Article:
How do you think winning this award will influence your future art career?
It’s reassured me that my participation in the act of creating/art-making resonates beyond myself. It’s far more of a conversational process than I had previously understood. To relate and connect is encouragement to continue. 

Congratulations again to Rosa! We are very excited to see where the future will take you and your art!

Tuesday, April 2, 2019

People's Choice Winner Q&A

People's Choice Winner Q&A
At this years 2019 EVA reception Emily Fergus from Ohio Northern University won the People's Choice Award. After the reception commenced, we had a quick Q&A with her to get her insights into the art world and this competition...

How did you make your decision to study at your institution?
During my senior year of high school, although my mom has said she always thought I'd end up at ONU. When I came on a tour I immediately felt at home and knew it was the school for me.

When did you realize that you wanted to study the visual arts?
Art was the only thing I was able to study without getting tired of it, and it was the only industry I could really picture myself working in. When I needed to pick a major my freshman year graphic design seemed to fit and I'm grateful I found it!

Has your focus or medium preference shifted since you started? 
I have definitely shifted my focus more to the digital side of design since I started school. Now working in Adobe InDesign, Illustrator, Photoshop, and After Effects are just as exciting and creative for me as graphite, colored pencil, and photography.

How do you find creative inspirations? 
Since I am a graphic designer I tend to find inspiration wherever I go because design is everywhere! Fun brand identities always jump out to me when I go places and I'm also very inspired by creative typography and pattern. 

What mediums do you like to work with? 
I enjoy creating experiential designs for people to enjoy. Often times I find myself developing application concepts and campaigns to create those experiences.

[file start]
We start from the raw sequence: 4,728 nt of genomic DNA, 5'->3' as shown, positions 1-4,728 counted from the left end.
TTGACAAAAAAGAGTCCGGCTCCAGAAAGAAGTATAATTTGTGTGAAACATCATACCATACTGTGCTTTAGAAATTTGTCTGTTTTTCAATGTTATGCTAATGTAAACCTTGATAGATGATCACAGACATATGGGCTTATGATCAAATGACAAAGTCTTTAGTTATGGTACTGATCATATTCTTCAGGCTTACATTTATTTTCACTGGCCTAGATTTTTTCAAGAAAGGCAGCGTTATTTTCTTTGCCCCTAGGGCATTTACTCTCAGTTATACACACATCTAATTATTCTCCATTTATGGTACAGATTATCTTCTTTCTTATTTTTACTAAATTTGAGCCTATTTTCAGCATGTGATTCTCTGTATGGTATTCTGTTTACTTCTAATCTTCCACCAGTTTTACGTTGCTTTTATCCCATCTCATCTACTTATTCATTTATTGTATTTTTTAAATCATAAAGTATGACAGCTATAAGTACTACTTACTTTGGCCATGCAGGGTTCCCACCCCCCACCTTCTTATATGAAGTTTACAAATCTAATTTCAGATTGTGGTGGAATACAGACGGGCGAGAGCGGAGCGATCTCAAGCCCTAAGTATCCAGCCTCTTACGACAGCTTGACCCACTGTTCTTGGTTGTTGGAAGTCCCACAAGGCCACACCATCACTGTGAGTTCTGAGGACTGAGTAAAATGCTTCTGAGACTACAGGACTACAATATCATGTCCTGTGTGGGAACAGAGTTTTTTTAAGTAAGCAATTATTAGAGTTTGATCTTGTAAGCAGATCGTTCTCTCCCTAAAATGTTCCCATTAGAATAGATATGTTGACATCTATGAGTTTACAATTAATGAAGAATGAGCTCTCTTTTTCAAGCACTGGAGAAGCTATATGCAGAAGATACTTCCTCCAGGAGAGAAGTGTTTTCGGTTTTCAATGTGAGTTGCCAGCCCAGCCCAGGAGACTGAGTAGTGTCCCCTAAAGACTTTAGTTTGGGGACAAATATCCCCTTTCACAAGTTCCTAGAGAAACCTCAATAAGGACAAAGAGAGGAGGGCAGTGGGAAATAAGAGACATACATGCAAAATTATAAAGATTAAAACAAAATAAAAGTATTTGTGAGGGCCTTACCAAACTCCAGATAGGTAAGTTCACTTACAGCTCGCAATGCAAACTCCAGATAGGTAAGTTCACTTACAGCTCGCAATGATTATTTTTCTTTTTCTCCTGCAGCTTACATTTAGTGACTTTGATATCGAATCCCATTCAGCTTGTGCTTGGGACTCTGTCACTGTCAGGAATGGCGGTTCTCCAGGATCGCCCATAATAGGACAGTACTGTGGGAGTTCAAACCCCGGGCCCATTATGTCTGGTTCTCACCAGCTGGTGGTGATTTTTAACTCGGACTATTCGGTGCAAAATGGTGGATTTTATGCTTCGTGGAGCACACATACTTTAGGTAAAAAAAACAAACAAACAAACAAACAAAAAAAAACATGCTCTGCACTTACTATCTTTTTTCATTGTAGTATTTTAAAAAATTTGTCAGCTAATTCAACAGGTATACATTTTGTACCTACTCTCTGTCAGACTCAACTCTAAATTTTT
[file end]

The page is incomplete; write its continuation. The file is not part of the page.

What does your creation process look like?

My process usually starts with being presented a problem and then doing background research so I understand it better. After that I brainstorm possible solutions, sketch out ideas, and then move into developing a series of roughs before I reach the final product!

Is there any research involved before you start a large project?
Yes, a lot of research! In order to solve a problem you have to get to the root of it so many of my projects require extensive research so I understand it from every angle and can create the most effective solution possible.

What influences your art most?
The medium I'm working in is a big influences on my art. The environment it's placed in, whether it's a print or digital material, and many other factors come into play when I'm deciding how it will fit the concept best.

What concentrations have you explored so far and what type of art would you like to do in the future?
Throughout school I've worked extensively in graphic design and typography, I've also explored photography, painting, drawing, and 3D design. After graduation I'd like to focus more time in photography and developing my skills further.

Did you have a mentor or role model?
I don't have a specific mentor or role model, but I've had a lot of influences. All of my professors, family, and friends have impacted me and my work in different ways. In college and throughout the rest of my life I have always been blessed with teachers and other people who have always encouraged me.

What advice can you give up and coming artists?
Work through your creative blocks and remember that everyone has them! Sometimes you'll have an off project that might drag you down but that doesn't make you any less of an artist.

How do you think winning this award will influence your future art career?